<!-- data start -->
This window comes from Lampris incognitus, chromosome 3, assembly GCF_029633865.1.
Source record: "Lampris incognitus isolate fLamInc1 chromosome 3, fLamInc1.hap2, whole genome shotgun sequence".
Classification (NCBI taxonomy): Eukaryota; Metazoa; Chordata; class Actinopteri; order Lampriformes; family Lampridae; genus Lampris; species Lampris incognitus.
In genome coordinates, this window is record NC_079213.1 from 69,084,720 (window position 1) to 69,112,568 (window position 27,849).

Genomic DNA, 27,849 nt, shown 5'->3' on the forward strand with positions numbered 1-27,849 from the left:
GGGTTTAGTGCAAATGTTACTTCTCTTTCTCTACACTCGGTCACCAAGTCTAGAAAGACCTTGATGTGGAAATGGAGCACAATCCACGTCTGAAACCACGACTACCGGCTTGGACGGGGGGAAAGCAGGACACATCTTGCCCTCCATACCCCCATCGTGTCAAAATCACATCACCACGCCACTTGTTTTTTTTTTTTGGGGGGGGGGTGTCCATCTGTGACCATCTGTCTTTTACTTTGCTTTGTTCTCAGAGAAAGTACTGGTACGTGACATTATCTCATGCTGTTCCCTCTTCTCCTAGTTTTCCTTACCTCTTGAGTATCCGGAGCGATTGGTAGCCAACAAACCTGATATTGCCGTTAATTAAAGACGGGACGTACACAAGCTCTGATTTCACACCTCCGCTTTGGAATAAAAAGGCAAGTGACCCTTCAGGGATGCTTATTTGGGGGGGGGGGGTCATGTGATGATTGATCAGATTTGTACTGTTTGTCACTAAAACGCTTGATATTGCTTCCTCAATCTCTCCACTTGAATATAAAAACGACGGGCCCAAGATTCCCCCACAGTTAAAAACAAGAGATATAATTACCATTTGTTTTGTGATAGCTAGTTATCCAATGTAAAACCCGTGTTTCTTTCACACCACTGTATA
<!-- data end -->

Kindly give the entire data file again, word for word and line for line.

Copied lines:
This window comes from Lampris incognitus, chromosome 3, assembly GCF_029633865.1.
Source record: "Lampris incognitus isolate fLamInc1 chromosome 3, fLamInc1.hap2, whole genome shotgun sequence".
Classification (NCBI taxonomy): Eukaryota; Metazoa; Chordata; class Actinopteri; order Lampriformes; family Lampridae; genus Lampris; species Lampris incognitus.
In genome coordinates, this window is record NC_079213.1 from 69,084,720 (window position 1) to 69,112,568 (window position 27,849).

Genomic DNA, 27,849 nt, shown 5'->3' on the forward strand with positions numbered 1-27,849 from the left:
GGGTTTAGTGCAAATGTTACTTCTCTTTCTCTACACTCGGTCACCAAGTCTAGAAAGACCTTGATGTGGAAATGGAGCACAATCCACGTCTGAAACCACGACTACCGGCTTGGACGGGGGGAAAGCAGGACACATCTTGCCCTCCATACCCCCATCGTGTCAAAATCACATCACCACGCCACTTGTTTTTTTTTTTTGGGGGGGGGGTGTCCATCTGTGACCATCTGTCTTTTACTTTGCTTTGTTCTCAGAGAAAGTACTGGTACGTGACATTATCTCATGCTGTTCCCTCTTCTCCTAGTTTTCCTTACCTCTTGAGTATCCGGAGCGATTGGTAGCCAACAAACCTGATATTGCCGTTAATTAAAGACGGGACGTACACAAGCTCTGATTTCACACCTCCGCTTTGGAATAAAAAGGCAAGTGACCCTTCAGGGATGCTTATTTGGGGGGGGGGGGTCATGTGATGATTGATCAGATTTGTACTGTTTGTCACTAAAACGCTTGATATTGCTTCCTCAATCTCTCCACTTGAATATAAAAACGACGGGCCCAAGATTCCCCCACAGTTAAAAACAAGAGATATAATTACCATTTGTTTTGTGATAGCTAGTTATCCAATGTAAAACCCGTGTTTCTTTCACACCACTGTATA